4. Perform the calculationExample using 60% Max Heart Rate. 65 year old. Resting heart rate of 55bpm.
    % Max (Max HR – Resting HR) + Resting HR
    60% (163 – 55) + 55
    .6 (108) + 55
    64.8 + 55
    = 119.8 bpm = roughly a heart rate of 120bpmThen you would figure out the heart rate using 75% Max to give you a heart rate range to use as a guide for your exercise session.

Now having said ALL of this.. the real guide should be how you feel. No matter what, how you feel is priority number one versus trying to get your heart rate to a specific number. You want to feel comfortably challenged. You want to feel like your breathing has increased but you are able to talk. You have no pains or symptoms and although you feel you are working, can maintain your pace.

There are many types of cardiovascular training, such as steady state training where you walk at a continuous pace for a period of time, and interval training, where you work at a higher intensity for a short window of time followed by a slower recovery phase. Talk to your cardiac rehabilitation experts about the style of training that would be best suited for you.

Exercise intensity, as it relates to the slowing of disease progression and the potential regression of disease, is extremely important. Many people are doing great at working towards 10,000 steps on their pedometers or 150mins of exercise per week. However, although increasing your steps absolutely has overall health benefits, many of those steps are not at an intensity high enough to really impact disease progression.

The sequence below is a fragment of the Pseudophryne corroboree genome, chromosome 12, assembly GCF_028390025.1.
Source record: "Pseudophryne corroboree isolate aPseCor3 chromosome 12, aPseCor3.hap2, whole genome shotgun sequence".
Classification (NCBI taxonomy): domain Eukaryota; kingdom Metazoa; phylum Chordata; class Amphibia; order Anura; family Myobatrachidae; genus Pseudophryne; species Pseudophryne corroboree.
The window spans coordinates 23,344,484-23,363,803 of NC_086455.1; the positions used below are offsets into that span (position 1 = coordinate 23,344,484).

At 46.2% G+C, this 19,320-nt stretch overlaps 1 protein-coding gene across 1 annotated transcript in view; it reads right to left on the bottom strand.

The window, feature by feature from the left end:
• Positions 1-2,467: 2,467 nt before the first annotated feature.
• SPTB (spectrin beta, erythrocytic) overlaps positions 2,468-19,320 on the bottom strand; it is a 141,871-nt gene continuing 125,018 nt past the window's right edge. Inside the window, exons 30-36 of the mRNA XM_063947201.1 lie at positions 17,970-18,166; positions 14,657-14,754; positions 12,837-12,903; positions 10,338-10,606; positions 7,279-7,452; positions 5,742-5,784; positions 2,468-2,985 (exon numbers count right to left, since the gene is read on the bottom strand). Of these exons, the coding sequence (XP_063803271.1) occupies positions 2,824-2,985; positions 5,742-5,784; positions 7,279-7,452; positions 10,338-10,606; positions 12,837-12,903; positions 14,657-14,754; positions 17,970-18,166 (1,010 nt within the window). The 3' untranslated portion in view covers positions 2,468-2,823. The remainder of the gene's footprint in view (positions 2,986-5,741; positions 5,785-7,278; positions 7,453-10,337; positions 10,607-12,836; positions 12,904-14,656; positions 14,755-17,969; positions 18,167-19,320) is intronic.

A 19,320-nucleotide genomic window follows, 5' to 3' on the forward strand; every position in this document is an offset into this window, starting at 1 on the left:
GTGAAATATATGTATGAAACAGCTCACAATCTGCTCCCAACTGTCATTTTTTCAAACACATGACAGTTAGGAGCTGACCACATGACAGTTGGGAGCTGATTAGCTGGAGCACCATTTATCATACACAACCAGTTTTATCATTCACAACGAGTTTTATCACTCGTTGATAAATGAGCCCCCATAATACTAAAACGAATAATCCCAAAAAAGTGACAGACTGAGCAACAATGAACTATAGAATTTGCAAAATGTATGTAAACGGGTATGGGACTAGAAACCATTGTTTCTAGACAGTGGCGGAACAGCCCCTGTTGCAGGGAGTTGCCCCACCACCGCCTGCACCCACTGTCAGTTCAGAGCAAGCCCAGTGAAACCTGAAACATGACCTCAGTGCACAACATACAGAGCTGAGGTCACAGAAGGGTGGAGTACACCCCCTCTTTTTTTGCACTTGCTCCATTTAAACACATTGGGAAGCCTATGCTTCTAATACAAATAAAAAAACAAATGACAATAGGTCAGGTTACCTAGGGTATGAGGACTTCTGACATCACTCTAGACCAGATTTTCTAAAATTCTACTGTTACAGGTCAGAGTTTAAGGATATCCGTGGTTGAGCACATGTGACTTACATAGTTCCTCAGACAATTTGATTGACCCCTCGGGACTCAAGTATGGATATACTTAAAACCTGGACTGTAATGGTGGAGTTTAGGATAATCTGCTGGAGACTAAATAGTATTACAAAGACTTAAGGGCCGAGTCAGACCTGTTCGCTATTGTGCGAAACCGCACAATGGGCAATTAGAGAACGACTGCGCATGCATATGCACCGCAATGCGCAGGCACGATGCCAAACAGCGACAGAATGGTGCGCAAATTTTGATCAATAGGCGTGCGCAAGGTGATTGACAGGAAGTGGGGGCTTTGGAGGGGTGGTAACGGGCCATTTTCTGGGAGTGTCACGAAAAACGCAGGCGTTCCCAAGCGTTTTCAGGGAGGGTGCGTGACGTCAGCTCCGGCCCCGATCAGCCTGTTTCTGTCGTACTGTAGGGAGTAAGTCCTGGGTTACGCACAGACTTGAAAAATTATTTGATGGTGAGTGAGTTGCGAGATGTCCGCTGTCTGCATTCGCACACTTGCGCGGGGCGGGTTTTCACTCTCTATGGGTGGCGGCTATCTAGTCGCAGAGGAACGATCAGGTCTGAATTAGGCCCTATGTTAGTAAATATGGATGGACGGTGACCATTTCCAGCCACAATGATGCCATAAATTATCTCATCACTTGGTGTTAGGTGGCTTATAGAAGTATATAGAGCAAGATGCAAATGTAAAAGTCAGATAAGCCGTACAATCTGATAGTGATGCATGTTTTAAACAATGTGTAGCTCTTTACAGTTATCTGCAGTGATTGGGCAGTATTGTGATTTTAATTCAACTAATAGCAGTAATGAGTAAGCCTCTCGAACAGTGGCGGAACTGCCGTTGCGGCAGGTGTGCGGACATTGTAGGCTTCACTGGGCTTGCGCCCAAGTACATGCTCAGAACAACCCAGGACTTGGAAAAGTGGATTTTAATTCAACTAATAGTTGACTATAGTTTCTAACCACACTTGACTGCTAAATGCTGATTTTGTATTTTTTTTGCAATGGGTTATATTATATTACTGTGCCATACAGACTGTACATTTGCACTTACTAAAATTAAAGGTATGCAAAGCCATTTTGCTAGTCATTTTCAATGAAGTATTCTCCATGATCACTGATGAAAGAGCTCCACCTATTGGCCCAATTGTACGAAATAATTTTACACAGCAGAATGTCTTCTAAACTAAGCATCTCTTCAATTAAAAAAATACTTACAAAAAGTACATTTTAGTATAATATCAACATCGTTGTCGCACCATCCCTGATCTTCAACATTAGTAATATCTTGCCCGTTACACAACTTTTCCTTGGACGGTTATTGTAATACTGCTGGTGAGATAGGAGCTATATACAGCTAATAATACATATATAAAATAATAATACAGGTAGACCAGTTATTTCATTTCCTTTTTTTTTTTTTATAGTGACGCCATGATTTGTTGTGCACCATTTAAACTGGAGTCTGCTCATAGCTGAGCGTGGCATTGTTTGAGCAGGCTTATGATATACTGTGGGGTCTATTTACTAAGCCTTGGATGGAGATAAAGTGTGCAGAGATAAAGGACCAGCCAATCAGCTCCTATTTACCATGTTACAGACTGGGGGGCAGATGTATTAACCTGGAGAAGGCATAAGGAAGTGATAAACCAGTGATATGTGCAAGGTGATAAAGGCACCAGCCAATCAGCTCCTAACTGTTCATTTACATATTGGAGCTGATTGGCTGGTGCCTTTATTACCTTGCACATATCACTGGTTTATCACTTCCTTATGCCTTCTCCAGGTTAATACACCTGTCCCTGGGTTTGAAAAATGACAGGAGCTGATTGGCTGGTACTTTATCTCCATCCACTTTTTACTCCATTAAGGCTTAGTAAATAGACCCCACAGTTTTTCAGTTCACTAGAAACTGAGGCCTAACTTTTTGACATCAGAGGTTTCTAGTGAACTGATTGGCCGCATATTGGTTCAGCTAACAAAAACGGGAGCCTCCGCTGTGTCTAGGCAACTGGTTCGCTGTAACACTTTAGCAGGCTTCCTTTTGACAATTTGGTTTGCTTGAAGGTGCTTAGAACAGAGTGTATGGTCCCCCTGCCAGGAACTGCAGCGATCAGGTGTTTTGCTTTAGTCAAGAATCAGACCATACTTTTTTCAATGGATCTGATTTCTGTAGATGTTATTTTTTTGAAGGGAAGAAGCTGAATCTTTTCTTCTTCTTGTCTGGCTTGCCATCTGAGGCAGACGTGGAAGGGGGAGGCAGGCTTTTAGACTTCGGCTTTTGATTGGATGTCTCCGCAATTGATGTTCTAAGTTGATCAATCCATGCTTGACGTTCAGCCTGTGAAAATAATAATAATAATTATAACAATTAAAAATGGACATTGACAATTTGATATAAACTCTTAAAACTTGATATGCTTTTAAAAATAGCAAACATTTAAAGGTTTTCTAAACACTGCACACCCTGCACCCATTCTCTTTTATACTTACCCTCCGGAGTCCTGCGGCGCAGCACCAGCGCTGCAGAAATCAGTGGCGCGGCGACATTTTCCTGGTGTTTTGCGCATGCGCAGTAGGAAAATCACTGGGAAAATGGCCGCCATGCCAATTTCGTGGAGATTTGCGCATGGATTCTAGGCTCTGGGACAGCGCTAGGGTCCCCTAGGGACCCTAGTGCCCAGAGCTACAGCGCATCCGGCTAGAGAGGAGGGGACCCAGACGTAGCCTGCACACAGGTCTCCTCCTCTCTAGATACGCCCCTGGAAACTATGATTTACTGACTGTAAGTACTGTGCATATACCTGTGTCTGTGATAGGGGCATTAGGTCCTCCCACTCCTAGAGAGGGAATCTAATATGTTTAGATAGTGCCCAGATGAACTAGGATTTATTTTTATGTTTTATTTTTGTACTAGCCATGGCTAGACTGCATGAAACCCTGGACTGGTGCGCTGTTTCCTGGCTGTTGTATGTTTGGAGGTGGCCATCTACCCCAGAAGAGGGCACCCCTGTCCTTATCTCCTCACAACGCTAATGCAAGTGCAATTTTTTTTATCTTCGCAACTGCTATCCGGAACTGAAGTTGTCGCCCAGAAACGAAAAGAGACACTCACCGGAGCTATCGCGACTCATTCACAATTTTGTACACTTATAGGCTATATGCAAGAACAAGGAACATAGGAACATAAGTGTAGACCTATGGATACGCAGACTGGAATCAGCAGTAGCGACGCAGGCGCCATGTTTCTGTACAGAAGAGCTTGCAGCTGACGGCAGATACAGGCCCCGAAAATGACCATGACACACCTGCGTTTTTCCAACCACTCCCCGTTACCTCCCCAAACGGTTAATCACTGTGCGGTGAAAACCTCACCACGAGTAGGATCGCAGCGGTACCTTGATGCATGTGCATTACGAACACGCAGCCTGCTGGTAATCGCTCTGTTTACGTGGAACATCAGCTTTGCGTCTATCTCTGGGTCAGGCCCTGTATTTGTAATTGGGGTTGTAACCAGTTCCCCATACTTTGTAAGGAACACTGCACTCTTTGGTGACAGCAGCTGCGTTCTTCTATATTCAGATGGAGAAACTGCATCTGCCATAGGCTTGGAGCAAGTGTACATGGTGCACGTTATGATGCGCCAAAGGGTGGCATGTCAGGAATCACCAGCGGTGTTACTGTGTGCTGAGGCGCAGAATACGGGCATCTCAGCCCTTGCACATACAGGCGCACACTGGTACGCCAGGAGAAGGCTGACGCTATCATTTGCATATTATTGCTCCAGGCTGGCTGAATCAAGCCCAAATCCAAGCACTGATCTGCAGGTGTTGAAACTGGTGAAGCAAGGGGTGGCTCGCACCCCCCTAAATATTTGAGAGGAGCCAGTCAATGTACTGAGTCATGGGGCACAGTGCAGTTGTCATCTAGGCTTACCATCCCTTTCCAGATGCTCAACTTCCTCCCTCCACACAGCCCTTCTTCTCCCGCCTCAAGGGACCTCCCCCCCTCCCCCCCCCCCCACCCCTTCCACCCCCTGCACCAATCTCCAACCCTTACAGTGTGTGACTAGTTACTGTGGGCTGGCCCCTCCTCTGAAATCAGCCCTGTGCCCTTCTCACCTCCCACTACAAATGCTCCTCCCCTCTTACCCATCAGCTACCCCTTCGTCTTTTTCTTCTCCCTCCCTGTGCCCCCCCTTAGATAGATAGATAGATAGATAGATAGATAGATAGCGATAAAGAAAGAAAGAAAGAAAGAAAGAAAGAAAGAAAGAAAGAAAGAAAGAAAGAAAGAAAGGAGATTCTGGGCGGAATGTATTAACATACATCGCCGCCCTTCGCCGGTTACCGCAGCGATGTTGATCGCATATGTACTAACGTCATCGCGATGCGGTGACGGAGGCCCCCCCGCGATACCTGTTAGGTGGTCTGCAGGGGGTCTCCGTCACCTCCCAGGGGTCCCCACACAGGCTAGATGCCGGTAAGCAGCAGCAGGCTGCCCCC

To slow the progression of disease we are looking for you to expend about 1500 or more kcals per week. What does that mean?

It means if you normally go out for a slow walk or easy stroll, you need to be strolling for about 90 mins a day. However, if you normally go for a brisk walk (3.5 – 4mph) you need to be walking for about 35 – 40 mins per day. I can here you saying.. WHAT?? I can’t walk that long? I can’t walk at that pace? Don’t worry.. we have solutions.

Many of us do not exercise daily, many of us count those strolling steps as part of our daily step count. Again.. all movement is great!.. this is just to show you that exercise intensity matters if we want to slow the disease progression. If you are one of those people where the exercise times and intensities I just described have you concerned, don’t worry. We have not even begun to talk about strength training yet, which really is where the magic happens. Especially as we get older!

This is a big topic, and I am really just touching the tip of the iceberg here. I am happy to help in any way I can, so I encourage you to contact us. Set up a consultation and we will go over everything!

Shawna Cook

Shawna Cook

Shawna is a Certified Clinical Exercise Physiologist through the American College of Sports Medicine, who has been working in Cardiac Rehabilitation for over 10 years. Her years in the health and fitness field however have spanned over the past 2+ decades. As an elite level athlete she fell in love with understanding the human body, and how the choices she made, affected how it performed. This led to a degree from the University of Winnipeg in the stream of Athletic Therapy, and the passion towards helping others recover from injury and "be their best selves" grew.